As an artist, she employs a quite primitive directness one minute, and a meticulous proficiency the next. She knows with canny intuition when expression is best served by bringing as much sheer skill into play as possible, or, conversely, in humorously admitting that what she is trying to paint is frankly beyond her powers and should probably remain so.

The one thing she certainly isn't is "naive." If she retains elements of a child-imagination, it is not undeliberate or unconscious. A "naive" artist, however charming and engaging, however expressive, is making art in spite of his technical or intellectual limitations; his determination or need to paint is not discouraged in spite of his primitive ability.

Newcomb is nothing like that. She is educated, well-read, has a degree in natural sciences, and taught secondary-level science and mathematics. She has never hesitated to learn from looking hard, and sometimes with astute criticalness, at other artists' work. Further, in the late 1980s, she wrote a diary in which she reveals herself to be as original and sensitive in her way of capturing her day-by-day experiences in words as she is with pencil or brush.

Paradoxically, for someone who is not at all given to overstatement and whose approach to the idea of emotion being shown in painting probably agrees with Wordsworth's description of poetry as "emotion recollected in tranquillity," Newcomb sometimes allows her humor to betray a rather rich enjoyment of the hyperbolic, of things that go "over-the-top."

Her "Cockerel" bestrides the earth like a colossus. Talk about macho swank and bluster in the farmyard! In Newcomb's hands he is not only magnificent, crowding her picture space, he is also gloriously absurd. At the same time she paints him with a vitality and appreciation that is quite as much celebration as fun at his expense.

"The Lady With the Flowers That She Grew" displays in paint the overstatement of which well-manured nature is capable, in a horticultural rather than an agricultural context. At first the "lady" is somewhat difficult to find, so overwhelmed is she by her bulging bunch of sweet williams. She is pushed over into the corner of the picture, and, not unlike a figure in a painting by an artist Newcomb has much admired, Milton Avery, she is almost a caricature of Matissean simplicity, little more than a large s hape with a small and completely featureless face.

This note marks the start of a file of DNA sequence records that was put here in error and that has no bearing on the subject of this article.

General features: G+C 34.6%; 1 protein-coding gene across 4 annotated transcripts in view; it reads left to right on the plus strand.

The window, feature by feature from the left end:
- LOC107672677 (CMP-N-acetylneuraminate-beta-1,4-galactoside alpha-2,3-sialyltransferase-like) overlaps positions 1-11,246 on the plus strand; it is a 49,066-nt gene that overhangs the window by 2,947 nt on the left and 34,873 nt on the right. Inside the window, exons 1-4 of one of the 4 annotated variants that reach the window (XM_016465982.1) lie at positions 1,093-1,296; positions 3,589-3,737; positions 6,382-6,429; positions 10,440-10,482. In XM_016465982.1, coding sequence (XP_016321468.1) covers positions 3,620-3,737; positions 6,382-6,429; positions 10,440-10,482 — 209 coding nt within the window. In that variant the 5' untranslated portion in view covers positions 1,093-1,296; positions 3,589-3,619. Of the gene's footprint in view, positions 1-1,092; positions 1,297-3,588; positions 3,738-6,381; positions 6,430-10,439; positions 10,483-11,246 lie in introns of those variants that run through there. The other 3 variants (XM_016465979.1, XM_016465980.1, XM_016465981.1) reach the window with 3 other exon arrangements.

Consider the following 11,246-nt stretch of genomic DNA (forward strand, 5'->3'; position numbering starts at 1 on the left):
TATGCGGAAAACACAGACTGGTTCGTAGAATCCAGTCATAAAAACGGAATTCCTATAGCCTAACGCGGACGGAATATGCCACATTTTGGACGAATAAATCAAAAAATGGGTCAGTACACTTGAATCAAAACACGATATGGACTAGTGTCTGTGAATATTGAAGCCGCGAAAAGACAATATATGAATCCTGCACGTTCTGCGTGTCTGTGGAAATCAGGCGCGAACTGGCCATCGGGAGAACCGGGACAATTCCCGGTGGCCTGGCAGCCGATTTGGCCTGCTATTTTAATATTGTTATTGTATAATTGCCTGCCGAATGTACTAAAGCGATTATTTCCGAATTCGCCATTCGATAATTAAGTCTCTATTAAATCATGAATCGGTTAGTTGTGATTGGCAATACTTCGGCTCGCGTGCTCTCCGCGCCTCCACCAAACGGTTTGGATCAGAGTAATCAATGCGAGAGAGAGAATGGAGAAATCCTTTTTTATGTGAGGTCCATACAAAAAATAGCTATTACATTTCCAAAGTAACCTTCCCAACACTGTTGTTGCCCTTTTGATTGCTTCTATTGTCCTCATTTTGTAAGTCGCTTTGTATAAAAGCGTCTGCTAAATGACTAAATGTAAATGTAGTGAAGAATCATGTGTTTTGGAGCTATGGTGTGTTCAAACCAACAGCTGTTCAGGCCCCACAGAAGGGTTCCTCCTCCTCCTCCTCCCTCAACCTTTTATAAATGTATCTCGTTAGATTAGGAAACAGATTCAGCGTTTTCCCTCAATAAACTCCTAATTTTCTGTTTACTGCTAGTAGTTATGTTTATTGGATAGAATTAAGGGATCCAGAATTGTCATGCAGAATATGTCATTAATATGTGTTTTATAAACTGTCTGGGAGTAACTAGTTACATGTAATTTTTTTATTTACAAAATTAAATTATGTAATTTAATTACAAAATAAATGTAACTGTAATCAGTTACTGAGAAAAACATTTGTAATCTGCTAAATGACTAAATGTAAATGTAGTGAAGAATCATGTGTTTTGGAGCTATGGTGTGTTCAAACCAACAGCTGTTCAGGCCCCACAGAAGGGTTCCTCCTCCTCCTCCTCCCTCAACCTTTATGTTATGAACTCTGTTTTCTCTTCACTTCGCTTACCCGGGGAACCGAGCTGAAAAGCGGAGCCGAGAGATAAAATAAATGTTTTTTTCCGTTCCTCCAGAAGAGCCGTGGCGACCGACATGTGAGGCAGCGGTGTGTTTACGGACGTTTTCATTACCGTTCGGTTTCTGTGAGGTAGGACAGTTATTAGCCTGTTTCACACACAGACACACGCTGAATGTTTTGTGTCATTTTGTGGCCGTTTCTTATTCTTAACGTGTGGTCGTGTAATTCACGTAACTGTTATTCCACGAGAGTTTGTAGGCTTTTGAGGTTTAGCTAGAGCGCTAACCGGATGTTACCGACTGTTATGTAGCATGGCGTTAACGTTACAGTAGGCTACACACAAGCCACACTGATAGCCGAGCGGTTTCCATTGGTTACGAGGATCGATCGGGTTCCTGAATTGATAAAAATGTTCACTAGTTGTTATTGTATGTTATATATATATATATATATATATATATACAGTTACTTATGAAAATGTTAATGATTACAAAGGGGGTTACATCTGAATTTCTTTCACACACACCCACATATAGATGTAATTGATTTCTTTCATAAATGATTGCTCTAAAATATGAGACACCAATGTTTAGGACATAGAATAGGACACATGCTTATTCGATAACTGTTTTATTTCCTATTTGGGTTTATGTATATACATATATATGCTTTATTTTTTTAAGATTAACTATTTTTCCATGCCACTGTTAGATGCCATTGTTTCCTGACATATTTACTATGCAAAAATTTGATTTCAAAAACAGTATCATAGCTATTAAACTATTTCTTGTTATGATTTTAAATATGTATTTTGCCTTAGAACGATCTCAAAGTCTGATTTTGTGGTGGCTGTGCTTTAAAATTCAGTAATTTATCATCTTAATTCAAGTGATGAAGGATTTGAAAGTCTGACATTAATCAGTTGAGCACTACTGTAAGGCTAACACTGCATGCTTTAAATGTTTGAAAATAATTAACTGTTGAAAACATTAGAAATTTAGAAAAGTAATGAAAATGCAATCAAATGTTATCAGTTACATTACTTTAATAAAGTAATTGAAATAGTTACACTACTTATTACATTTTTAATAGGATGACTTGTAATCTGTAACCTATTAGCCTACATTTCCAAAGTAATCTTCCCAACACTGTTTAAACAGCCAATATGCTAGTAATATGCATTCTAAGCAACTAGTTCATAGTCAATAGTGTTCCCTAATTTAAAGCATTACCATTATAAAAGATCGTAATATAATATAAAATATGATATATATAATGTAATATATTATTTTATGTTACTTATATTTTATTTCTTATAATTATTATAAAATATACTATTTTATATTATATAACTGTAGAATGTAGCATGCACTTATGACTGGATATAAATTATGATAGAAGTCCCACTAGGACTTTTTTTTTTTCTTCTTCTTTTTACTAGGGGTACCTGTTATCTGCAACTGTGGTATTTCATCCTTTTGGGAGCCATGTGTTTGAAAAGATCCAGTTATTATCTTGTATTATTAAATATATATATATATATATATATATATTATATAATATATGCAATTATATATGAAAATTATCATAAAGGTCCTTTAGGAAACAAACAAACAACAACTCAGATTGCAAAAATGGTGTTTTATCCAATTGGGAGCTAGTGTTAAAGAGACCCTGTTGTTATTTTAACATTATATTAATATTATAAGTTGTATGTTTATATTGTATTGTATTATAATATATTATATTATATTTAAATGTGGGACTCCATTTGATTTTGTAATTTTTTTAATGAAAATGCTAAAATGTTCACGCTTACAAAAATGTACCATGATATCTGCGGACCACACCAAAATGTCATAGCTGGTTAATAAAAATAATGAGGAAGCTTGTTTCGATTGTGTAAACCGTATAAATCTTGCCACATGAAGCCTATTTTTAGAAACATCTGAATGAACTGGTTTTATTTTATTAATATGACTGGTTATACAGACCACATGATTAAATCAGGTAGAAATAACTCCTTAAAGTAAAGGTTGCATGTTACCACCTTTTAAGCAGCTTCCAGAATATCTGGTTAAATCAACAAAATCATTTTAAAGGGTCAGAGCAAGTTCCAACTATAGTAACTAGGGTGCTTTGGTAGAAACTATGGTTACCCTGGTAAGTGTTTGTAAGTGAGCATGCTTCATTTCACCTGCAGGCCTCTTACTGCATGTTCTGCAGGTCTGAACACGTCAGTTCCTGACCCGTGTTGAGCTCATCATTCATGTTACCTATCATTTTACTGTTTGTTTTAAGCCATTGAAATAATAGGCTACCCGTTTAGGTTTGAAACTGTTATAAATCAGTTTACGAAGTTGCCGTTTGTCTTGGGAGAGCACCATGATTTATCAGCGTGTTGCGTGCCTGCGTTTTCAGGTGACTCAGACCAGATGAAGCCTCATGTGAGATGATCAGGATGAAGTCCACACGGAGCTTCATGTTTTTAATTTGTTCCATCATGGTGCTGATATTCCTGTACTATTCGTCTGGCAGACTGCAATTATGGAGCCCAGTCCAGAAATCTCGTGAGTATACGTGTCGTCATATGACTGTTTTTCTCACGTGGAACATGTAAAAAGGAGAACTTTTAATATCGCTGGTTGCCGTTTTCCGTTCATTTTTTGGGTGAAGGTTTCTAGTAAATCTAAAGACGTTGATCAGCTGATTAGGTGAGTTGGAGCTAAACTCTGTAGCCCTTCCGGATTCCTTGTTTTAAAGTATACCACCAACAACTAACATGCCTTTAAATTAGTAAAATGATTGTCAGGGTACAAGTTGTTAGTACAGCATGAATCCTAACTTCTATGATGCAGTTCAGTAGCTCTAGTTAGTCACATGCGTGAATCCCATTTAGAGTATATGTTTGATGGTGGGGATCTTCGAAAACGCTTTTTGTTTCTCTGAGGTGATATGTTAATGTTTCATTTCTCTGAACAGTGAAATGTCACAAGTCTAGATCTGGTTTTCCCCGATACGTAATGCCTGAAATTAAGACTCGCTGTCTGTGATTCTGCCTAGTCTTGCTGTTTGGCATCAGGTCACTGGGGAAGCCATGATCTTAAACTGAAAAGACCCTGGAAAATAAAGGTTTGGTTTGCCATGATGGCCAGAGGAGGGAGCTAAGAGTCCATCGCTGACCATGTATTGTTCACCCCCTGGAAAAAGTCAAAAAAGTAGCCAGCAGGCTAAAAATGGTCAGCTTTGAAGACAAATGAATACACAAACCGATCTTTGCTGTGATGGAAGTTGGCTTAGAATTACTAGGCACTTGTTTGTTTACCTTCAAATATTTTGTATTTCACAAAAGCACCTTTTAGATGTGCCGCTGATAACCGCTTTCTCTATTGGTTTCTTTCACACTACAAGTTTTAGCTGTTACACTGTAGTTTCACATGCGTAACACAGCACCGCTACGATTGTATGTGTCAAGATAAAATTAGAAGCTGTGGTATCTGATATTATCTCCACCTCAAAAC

But with a bunch of flowers like that, who needs a face? The flowers have taken her over lock, stock, and barrel. But while Newcomb makes comedy out of this subject, she at the same time offers a wholehearted appreciation of the color, form, and burgeoning generosity of this particular kind of common garden flower en masse.

If the "lady" in this painting is upstaged by her flowers, in "The Demoiselles" the human presence is reduced to no more than a small but surprising pink reflection in the dim and reeded pond where the damselflies hover and scoot over the shadowy water in the close warmth of a July evening. The dragonflies are disporting themselves at will in their realm, and Newcomb's "reticence" wants to witness but not at all to intrude. "Nature makes man small" may be the message - makes him realize he is only a back ground part of the whole. A note in her diary has bearing on this silent, close, and secret painting:

"ornamental fish looking down into

water inhabit

so many strata

It is a world in itself

(but shattered when a reflection of a

person is

suddenly seen upside down in vivid


as a stranger in a world underneath

the water)"

Newcomb often shows, in her paintings, a fascination for the idea that the viewer and, of course, the painter herself, can visualize themselves playing some rather minor role inside the picture. The reflection in the dim pond might almost be of her on a bridge as she watches the dragonflies. The pervasive humor of her work allows for such an interpretation: The reticent artist a hardly noticeable part of a tranquil instant.